Something that I decided to do was do description exercises, where I would write up what each character’s home looked like, taking the time to describe the individual rooms and overall property. Not just the important ones, but all of them, as if I were taking a tour. I found that in doing this I was less likely to forget the characteristics of a room. Instead it allowed me to give stronger descriptions later on. Personally, I wish I had been doing this all along.

Another thing that I tried was creating my character’s homes on The Sims, which again works well but only if you can constantly go back to look at it. It did however help me realize some issues with how I chose to layout certain houses. For example, the top floor having what seemed like an endless number of bedrooms and the main not having enough space to compensate that. Little peculiarities like that. If you have access to the game (or something similar) I would recommend it, as you get a great visual. This may not help with everything, but it can definitely be a good starting point. You might want to build your character’s world within the game before trying to describe it.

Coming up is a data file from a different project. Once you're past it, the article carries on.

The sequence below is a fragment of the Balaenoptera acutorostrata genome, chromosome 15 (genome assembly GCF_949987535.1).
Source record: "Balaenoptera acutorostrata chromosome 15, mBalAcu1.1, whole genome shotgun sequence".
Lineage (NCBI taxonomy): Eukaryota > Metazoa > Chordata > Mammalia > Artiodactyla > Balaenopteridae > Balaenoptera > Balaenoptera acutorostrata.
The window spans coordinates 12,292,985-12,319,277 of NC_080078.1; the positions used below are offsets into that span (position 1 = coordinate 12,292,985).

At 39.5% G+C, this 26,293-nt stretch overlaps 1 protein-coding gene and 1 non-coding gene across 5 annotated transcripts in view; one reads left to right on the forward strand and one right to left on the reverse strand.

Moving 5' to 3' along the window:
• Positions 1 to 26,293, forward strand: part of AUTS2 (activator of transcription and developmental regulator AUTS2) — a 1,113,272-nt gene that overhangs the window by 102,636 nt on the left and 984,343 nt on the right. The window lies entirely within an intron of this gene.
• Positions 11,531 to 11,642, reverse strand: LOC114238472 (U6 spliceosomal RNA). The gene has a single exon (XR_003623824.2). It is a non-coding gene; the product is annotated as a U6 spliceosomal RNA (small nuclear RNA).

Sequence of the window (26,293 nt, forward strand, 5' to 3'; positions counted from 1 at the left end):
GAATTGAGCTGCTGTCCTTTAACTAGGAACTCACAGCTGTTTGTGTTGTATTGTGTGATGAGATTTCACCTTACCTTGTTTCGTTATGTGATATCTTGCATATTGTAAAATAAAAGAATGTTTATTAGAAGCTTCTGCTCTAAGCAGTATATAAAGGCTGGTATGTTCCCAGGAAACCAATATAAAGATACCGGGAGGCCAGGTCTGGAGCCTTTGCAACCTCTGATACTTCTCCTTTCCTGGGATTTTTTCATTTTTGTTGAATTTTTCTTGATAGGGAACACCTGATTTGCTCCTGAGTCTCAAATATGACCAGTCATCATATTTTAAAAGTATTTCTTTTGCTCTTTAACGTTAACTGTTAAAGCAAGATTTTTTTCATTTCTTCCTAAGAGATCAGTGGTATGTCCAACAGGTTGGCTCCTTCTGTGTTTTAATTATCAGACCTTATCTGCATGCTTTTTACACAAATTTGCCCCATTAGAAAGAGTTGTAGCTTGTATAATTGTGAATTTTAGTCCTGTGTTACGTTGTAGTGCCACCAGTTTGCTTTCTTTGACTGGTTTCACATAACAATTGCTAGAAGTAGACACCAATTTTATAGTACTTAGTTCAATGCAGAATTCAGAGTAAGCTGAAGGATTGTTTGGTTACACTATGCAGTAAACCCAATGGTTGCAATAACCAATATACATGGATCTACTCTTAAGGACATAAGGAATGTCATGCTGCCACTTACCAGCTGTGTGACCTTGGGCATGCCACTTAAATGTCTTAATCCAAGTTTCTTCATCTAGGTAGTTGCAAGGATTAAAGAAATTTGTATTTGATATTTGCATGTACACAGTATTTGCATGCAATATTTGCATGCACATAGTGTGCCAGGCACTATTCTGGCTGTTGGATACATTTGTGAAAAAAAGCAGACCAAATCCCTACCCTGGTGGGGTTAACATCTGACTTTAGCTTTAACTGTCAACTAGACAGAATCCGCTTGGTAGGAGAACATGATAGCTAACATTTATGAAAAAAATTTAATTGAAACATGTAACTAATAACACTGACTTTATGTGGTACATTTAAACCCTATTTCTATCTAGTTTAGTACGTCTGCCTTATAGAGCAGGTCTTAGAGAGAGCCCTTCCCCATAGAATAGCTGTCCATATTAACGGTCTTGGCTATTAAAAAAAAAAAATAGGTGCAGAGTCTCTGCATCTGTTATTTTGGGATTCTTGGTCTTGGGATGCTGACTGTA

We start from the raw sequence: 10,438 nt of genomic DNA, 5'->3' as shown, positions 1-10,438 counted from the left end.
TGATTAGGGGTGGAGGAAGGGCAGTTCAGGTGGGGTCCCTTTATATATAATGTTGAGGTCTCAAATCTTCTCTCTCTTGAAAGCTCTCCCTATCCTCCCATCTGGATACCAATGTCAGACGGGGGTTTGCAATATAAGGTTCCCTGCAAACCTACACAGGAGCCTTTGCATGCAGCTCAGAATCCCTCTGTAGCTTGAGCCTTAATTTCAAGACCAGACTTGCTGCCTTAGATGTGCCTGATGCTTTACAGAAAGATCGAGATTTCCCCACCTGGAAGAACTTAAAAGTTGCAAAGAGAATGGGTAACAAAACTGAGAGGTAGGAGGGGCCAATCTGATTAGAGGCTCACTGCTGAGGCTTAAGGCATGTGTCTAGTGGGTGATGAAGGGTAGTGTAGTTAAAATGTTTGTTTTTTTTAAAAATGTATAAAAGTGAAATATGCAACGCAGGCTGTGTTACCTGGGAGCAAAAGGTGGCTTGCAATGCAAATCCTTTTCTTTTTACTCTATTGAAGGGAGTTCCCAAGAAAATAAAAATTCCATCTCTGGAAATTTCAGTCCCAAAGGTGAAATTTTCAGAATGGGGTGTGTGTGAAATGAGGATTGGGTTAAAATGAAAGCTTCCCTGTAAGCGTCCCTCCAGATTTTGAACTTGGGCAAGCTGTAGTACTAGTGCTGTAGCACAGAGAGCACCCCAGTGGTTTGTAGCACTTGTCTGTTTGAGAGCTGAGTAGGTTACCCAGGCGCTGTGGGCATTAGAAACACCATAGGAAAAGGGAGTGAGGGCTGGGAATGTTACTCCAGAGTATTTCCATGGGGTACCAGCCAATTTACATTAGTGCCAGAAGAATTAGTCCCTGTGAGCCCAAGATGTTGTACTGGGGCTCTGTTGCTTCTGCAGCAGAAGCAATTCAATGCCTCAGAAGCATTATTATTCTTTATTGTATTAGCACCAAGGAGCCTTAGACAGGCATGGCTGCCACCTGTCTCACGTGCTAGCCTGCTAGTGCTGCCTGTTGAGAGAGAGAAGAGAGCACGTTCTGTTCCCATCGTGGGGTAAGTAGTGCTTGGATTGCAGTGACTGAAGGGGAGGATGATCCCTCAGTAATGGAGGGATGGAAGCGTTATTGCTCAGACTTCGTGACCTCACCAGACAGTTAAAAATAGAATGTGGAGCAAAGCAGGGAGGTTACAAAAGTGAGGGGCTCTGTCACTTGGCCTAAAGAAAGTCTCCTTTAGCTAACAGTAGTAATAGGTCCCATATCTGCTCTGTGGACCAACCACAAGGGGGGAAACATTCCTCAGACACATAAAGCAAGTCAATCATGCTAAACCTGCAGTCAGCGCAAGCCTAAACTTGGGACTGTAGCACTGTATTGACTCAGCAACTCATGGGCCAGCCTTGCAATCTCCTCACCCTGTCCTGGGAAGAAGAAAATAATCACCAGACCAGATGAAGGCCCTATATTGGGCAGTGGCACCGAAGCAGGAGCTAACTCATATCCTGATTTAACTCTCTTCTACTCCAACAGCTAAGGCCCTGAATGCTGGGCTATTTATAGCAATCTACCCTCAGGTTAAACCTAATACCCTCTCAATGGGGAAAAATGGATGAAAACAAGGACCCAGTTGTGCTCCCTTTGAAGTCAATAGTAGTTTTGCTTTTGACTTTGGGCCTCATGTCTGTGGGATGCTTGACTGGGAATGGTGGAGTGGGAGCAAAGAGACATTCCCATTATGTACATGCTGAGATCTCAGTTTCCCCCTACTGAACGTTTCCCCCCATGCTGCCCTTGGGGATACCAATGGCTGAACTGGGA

One other thing that I want to recommend, since we’re on the topic of descriptions is to include character’s when doing these types of exercises. This is to avoid using the same words over and over to talk about a character’s hair. Let’s pretend they have thick curls. Are you going to say “Philip ran a hand through his thick curls” every time you want to reference his hair? Are the curls tidy or messy? What colour do they have? Does the colour change depending on the lighting? Something else that’s important to a character is how they choose to dress themselves. Does this character take great pride in how they look, or could they care less? This is not to say that you spend pages upon pages telling us about what Nadya wore to school that morning, but you should have some idea of how your character likes to dress and if the clothing is significant to a scene keep track of it. It’s important that Cinderella is wearing glass slippers, is it not? Dorothy’s she’s are also significant to her story. We aren’t to forget that these shoes have magical properties!